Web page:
- The Washington Times - Monday, October 15, 2007

Just when we thought we had things figured out, Russian President Vladimir Putin did the unexpected. He announced he would head the party list in the election and as such would surely be named prime minister by whoever his successor might be.

We had thought Mr. Putin would yield power to a successor, anointed by him but also approved by the KGB state, and retire to a lucrative sinecure, such as chief executive officer of Gazprom. It now appears he wishes to hold on to power, either as the head of revamped government or as a replacement for an aging president who somehow decides to step down in his favor. The consensus had been that his successor would be chosen by Russia-KGB Inc. It did not particularly matter if it was an obscure figure (as was Mr. Putin in 1999) or already known on the world stage. We now have to go back to the drawing board to figure this out. What do we know for sure?

(1) We know Mr. Putin was an obscure figure with strong KGB credentials when singled out to replace Boris Yeltsin. He lacked a personal power base and was chosen by a “committee” of leaders of the resurgent KGB, renamed the FSB. Given the half-century Soviet aversion to “cults of personality,” it is unlikely there was any intent to make him a dominant and supreme leader. After all, during the reign of Josef Stalin’s cult, 80 percent of the then NKVD’s regional party leaders were purged — an experience that surely entered the FSB’s collective memory.

(2) We know Russia-KGB Inc., does not need Mr. Putin to win upcoming parliamentary or presidential elections. Russia-KGB Inc. controls the media, has massive collections of compromising material on opposition candidates and will not hesitate to come down viciously on any true opposition contender. It is not to be deterred by Western public opinion, which it knows is a paper tiger. Russia-KGB Inc., could easily elect the proverbial dogcatcher through its iron control of the apparat. Even the weak regime of Boris Yeltsin could re-elect him, starting from a 5 percent popularity rating.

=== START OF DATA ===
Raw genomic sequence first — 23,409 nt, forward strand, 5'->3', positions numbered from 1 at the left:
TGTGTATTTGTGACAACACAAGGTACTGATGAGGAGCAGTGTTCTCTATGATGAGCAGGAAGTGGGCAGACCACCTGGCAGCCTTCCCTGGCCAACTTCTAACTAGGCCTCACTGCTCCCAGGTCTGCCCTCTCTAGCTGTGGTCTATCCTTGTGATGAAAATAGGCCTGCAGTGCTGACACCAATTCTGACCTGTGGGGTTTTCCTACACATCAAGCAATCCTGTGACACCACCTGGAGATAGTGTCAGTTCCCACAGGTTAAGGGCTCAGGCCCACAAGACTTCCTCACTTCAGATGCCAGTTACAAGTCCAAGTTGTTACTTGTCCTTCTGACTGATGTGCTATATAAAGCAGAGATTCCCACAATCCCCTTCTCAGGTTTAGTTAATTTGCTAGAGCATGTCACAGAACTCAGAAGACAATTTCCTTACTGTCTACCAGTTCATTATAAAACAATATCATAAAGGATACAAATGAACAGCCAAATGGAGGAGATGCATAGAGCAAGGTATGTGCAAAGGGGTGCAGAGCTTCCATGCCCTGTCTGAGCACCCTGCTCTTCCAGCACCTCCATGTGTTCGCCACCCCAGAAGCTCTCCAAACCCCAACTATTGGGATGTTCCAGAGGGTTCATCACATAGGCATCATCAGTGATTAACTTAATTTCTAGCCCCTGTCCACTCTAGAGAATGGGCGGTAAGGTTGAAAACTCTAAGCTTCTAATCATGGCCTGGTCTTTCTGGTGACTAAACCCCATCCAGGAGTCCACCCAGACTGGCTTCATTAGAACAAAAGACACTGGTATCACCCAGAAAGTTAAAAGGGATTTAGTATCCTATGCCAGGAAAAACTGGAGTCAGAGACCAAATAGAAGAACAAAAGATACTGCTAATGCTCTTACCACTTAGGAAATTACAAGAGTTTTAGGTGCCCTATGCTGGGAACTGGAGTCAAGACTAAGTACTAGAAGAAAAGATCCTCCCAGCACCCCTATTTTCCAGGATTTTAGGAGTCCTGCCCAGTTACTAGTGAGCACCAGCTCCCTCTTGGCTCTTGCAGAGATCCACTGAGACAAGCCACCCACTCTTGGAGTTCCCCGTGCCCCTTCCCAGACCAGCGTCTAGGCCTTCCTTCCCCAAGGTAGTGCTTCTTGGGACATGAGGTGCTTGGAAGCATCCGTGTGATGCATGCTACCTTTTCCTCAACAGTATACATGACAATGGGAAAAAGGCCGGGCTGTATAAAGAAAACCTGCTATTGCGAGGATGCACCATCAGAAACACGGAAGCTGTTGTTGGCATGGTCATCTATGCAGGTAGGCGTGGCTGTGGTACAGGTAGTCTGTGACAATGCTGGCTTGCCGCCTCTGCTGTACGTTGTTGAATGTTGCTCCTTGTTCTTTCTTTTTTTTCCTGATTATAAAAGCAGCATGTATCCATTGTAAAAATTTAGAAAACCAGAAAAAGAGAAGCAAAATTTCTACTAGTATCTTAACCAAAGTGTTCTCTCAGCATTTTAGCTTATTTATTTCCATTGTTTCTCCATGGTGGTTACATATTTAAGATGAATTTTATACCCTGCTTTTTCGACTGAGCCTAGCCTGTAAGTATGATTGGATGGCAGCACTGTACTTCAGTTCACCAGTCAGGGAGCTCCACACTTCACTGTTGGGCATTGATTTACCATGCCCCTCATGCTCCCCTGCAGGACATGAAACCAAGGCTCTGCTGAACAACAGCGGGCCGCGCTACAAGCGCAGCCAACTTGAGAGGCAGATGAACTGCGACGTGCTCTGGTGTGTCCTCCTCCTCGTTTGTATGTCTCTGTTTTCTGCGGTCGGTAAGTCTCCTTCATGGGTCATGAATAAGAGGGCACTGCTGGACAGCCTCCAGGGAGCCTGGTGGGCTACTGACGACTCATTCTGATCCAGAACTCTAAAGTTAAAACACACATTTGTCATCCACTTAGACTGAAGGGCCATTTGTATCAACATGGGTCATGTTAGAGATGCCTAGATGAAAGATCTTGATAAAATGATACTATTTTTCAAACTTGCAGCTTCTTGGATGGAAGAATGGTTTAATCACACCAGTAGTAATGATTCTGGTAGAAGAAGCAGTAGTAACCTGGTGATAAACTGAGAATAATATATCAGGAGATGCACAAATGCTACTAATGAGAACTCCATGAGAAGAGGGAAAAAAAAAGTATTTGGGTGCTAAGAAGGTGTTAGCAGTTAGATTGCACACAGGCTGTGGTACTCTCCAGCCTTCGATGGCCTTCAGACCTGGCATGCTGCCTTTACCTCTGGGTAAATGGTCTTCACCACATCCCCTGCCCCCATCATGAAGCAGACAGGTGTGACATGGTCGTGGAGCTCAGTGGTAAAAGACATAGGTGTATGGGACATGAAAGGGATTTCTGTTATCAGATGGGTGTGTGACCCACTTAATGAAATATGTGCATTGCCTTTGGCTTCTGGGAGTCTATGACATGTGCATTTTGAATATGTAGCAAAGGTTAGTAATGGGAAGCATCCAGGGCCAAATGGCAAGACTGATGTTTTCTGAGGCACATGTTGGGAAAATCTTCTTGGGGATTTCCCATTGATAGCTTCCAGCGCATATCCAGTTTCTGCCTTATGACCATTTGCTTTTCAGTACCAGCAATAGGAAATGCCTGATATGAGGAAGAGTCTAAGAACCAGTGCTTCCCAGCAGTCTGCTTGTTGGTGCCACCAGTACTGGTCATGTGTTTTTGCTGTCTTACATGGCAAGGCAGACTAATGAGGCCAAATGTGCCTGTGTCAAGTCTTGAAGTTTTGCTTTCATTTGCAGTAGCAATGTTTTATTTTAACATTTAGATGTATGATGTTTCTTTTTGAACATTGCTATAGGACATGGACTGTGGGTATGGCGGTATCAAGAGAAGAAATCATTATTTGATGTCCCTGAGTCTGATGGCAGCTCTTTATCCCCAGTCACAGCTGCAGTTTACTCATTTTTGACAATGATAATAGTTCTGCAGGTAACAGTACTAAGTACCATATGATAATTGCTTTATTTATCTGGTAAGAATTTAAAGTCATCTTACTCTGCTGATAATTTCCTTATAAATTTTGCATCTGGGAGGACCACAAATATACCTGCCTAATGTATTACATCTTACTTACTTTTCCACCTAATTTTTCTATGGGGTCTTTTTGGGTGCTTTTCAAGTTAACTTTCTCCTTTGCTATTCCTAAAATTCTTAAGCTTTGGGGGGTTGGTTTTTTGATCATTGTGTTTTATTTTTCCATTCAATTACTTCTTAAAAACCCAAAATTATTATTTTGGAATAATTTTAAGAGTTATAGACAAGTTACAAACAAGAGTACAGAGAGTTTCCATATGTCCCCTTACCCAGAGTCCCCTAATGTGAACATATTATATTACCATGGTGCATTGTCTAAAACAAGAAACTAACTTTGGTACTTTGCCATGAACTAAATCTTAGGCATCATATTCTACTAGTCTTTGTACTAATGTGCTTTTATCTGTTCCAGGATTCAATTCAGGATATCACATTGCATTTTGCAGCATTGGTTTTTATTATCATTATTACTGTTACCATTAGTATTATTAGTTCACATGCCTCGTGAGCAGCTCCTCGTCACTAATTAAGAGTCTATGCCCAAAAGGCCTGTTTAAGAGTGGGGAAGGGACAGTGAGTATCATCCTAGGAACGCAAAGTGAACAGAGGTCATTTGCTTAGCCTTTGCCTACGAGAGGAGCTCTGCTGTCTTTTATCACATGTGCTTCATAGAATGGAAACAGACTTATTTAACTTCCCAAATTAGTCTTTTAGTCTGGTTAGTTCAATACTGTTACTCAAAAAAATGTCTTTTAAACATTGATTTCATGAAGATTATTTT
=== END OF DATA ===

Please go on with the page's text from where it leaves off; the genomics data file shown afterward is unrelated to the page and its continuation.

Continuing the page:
(3) The Russian constitution empowers the president to fire the government at will. Friendship may be friendship, but as Stalin used to say “business is business.” Mr. Putin would need incredible control over the next president (perhaps in the form of “kompromat,” or information warfare) to ensure he is not summarily dismissed. Surely some influential directors of Russia-KGB Inc. would like to see him go. How can he be sure this won’t backfire?

(4) For Mr. Putin, the office of prime minister is much inferior to that of president. The Russian president can follow the time-honored tradition of scapegoating his government. If pensions are not paid, he fires the guilty minister. Stalin resisted assuming the office of prime minister until the outbreak of World War II for this very reason. The head of the party was not held responsible for failures; members of government were. As prime minister, Mr. Putin would have to bear the indignities of future economic declines, mine disasters, and foreign policy setbacks.

(5) It would seem the members of the board of directors of Russia-KGB Inc. would not necessarily welcome a Putin cult of personality. They may be waiting their turn. They know the personal dangers of a too powerful leader who can compromise them or worse. As Stalin’s successors gathered at his deathbed in March 1953, they already decided Internal Affairs Ministry chief Lavrenty Beria had too much power for comfort. By December, Beria was dead with a bullet in the back of his head.

In short, we have a confusing mess that defies easy interpretation. One overlooked possibility is that the conventional wisdom is correct about the orderly succession of power following a Vatican-like procedure. Mr. Putin is simply engaging in a feint to avoid lame-duck status.

Another interpretation is that the board of directors of Russia-KGB Inc. has, for some unexplained reason, decided it needs a Putin cult of personality. The third explanation is that Mr. Putin, driven by his personal power and popularity, has decided to anoint himself, contrary to the true wishes of his board of directors. If this is so, we are in for exciting times.

Paul Gregory is a research fellow at Stanford University’s Hoover Institution, Cullen Professor of Economics at the University of Houston and research professor at Berlin’s German Institute for Economic Research.

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